Coworkers Reeks Of Alcohol


This coworker brags about being hung over at work. Comes in to work reeking of alcohol — which means he has driven in this impaired state; brags about coming in at 4 a.m.; closing down bars on Thursday nights; then comes to work on Friday. What are my options? I have spoken to management. They tell me there is nothing they can do–that it is not illegal to be hung over.


Don’t Like It


Dear┬áDon’t Like It:

I assume you are frustrated about Hung Over. From what you say, Hung Over is not a friend and you strongly disapprove of both his coming to work “reeking of alcohol” and of his macho attitude about it. Apparently your complaint to management contained no evidence that Hung Over adversely affected his or your job performance. And lack of that probably is the reason your complaint to management got the “it is not illegal to be hung over” response. You have a couple of overlapping options: 1. Investigate and/or request that management investigate. 2. Confront your coworker. Investigate: Your concern about an alcohol-impaired coworker driving is understandable. Mothers Against Drunk Driving (MADD) undoubtedly would agree with you that drinking, especially heavy-drinking and driving, should be stopped. It is unfortunate that law enforcement doesn’t have the authority and orders to test those who exit bars to learn if they have drunk enough to impair their ability to drive. This country repealed prohibition, and I fear it doesn’t have the will to pass laws that require checks outside bars or random checks those who get behind the wheel. So what options do you have about your coworker coming to work smelling of alcohol and bragging about his drinking? Required and/or random testing of employees for alcohol is only acceptable when the job performance and safety obviously can be hurt by its consumption.

You need to learn what evidence you must have to ask that a coworker should be investigated about his/her use of alcohol. You can consult your company’s policy book and Human Resources/Personnel to learn what is said about abuse of alcohol and of reporting it. A typical example of policy pertaining to alcohol is: Drug and alcohol use on the job is forbidden. Employees who violate the drug & alcohol policy will be terminated. Such a policy might be spelled out in more detail and could include rules against off the job drinking with employees and at company sponsored events. Reporting it calls for caution. You need to learn what are the protocols for requesting an investigation since your complain about a coworker coming to work smelling of alcohol and boasting about drinking met deaf ears.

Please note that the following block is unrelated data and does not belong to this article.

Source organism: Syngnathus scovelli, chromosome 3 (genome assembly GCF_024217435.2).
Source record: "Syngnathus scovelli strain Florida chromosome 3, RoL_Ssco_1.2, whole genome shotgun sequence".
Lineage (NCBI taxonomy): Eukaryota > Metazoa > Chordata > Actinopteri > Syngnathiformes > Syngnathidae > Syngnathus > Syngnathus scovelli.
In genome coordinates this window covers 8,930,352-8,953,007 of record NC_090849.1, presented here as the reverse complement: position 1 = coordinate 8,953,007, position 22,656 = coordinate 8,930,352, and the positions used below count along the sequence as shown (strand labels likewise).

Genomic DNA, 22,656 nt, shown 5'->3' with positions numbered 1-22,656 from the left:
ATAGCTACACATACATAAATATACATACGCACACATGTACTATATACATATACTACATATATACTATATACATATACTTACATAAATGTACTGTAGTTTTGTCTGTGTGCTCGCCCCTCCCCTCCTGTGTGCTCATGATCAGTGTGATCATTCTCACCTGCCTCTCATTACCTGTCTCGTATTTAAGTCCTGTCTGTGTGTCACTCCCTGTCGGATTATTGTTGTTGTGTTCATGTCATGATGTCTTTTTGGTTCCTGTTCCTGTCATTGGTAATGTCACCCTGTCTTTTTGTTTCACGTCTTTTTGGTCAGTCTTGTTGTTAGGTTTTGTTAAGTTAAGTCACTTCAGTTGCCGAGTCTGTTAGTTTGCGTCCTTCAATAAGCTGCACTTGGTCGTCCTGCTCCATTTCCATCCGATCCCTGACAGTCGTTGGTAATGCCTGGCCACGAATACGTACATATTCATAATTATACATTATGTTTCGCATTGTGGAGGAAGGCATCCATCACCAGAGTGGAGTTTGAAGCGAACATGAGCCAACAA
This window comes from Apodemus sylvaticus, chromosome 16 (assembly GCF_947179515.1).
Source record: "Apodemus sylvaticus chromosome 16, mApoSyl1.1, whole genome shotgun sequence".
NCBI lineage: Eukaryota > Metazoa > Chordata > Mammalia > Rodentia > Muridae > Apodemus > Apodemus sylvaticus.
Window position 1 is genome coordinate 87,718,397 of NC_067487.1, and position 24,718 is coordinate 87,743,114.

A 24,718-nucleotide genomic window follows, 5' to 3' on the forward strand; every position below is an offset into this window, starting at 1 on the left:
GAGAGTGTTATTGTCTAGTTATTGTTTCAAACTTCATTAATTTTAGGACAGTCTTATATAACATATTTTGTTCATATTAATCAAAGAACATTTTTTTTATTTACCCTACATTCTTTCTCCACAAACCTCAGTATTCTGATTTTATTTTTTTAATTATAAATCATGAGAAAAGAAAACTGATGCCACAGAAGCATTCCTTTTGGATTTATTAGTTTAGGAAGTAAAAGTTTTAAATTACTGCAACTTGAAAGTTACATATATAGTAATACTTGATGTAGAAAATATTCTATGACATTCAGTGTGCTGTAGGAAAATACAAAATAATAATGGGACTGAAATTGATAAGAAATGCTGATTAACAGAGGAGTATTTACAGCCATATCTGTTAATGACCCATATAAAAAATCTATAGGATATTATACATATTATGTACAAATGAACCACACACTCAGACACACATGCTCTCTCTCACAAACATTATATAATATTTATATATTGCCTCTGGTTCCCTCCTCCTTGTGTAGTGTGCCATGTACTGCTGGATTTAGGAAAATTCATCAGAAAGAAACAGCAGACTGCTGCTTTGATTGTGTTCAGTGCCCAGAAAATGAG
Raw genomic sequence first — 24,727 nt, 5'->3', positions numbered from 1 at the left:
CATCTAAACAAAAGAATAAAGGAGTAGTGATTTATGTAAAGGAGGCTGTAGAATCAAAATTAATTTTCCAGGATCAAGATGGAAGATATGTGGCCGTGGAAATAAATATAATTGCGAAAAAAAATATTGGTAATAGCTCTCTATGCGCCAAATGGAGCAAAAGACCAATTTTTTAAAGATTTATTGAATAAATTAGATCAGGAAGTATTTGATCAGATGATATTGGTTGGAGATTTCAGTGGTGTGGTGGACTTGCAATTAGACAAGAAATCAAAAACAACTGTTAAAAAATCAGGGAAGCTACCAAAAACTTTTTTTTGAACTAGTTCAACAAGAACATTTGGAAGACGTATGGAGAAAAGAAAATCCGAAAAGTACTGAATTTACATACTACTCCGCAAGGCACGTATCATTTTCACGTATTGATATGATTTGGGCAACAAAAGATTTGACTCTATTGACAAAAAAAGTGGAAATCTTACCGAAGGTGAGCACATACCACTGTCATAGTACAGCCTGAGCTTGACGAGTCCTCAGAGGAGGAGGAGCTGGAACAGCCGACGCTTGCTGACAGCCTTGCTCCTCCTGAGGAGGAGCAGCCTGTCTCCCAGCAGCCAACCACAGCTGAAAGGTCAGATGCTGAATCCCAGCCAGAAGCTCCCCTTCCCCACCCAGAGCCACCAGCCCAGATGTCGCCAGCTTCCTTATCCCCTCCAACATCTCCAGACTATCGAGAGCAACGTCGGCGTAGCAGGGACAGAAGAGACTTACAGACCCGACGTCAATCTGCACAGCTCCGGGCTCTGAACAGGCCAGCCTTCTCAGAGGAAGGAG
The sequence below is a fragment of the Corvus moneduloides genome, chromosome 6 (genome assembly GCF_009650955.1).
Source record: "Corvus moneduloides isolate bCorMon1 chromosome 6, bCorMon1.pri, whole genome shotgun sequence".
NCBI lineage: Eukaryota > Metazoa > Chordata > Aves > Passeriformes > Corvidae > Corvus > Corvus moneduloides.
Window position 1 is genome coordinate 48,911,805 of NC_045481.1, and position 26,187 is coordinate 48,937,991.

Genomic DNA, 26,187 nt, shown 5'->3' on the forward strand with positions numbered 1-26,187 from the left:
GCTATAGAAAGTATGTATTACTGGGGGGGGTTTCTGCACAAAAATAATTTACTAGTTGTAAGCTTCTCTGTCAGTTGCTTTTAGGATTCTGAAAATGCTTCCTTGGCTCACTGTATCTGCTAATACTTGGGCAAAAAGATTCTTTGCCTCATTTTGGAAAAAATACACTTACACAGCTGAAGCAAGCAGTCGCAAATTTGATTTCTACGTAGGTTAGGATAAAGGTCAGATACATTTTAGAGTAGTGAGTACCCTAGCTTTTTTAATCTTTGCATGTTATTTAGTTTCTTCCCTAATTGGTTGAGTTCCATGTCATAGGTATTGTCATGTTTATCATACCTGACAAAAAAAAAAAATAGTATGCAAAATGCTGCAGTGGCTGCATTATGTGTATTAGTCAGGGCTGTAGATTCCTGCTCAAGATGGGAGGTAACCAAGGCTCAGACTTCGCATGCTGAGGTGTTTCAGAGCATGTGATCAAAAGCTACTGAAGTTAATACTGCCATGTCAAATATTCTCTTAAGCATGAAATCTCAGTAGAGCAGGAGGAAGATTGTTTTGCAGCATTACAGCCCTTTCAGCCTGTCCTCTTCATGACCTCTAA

Large companies often have Employee Assistance Programs that can advise what might be done if an employee is suspected of alcohol use that can impair his/her performance and workplace safety. Gathering and documenting signs of alcohol’s effects on the job are part of an investigation. Evidence of impaired job performance for some jobs might be very difficult to document, just as it is difficult to prove a driver is impaired who obeys the rules of the road.

Confront: You probably have asked your self if you should confront this employee. You have a voice. Should you say anything? Might you prevent an accident by saying, “Sam, I am worried about you coming to work reeking of alcohol. You say you have boozed up into the early morning hours and therefore you gotta’ be on the road coming to work in that a condition. That makes driving dangerous. I’d hate to be on the same road with you. Do you know what I mean?” Such a remark might get a “Mind your own business” response, but even if it does, that could get the topic out in the open. If your tone is sincere, your disapproval is firm, and not preachy, it might plant a seed that can make this fellow to look in the mirror more thoughtfully.

The fact is that you complained about this individual to management. You might be ready to apologize for that. Wouldn’t you want a coworker to come to you about something before she/he complained to management about you? You might want to say, “Sam, I owe you an apology. I told the boss you came to work hung over. You might hate me for that. I should have told you first, but I still think I would have had to report it. You aren’t driving a company truck, but you could still have a costly accident and your license could be suspended for DWI.”

I am interested in what you elect to do? The fact that you are angry enough about the action of your coworker to write us indicates that you are not content to bite your tongue. So hopefully these two options will prompt you to act constructively or to find a more creative way to cope with a coworker is sometimes hung over. If your workgroup had a coach committed to teamwork, she/he would engage you all frequently enough that high job performance was a focus of skull sessions. And if that were the case, the odds are that Sam’s sometimes hung over condition then would not be overlooked. The coach and team members would be on his case in a helpful way. You might share this thought if you elect to speak again to your boss about Sam. Working together with hands, head, and heart takes and makes big WEGOS, and really isn’t that what you want; for Sam and all of you to have a work environment that is safe, productive, healthy and happy abut working together? The hard fact is that that doesn’t happen without you and others championing doing what it takes to make it real.

William Gorden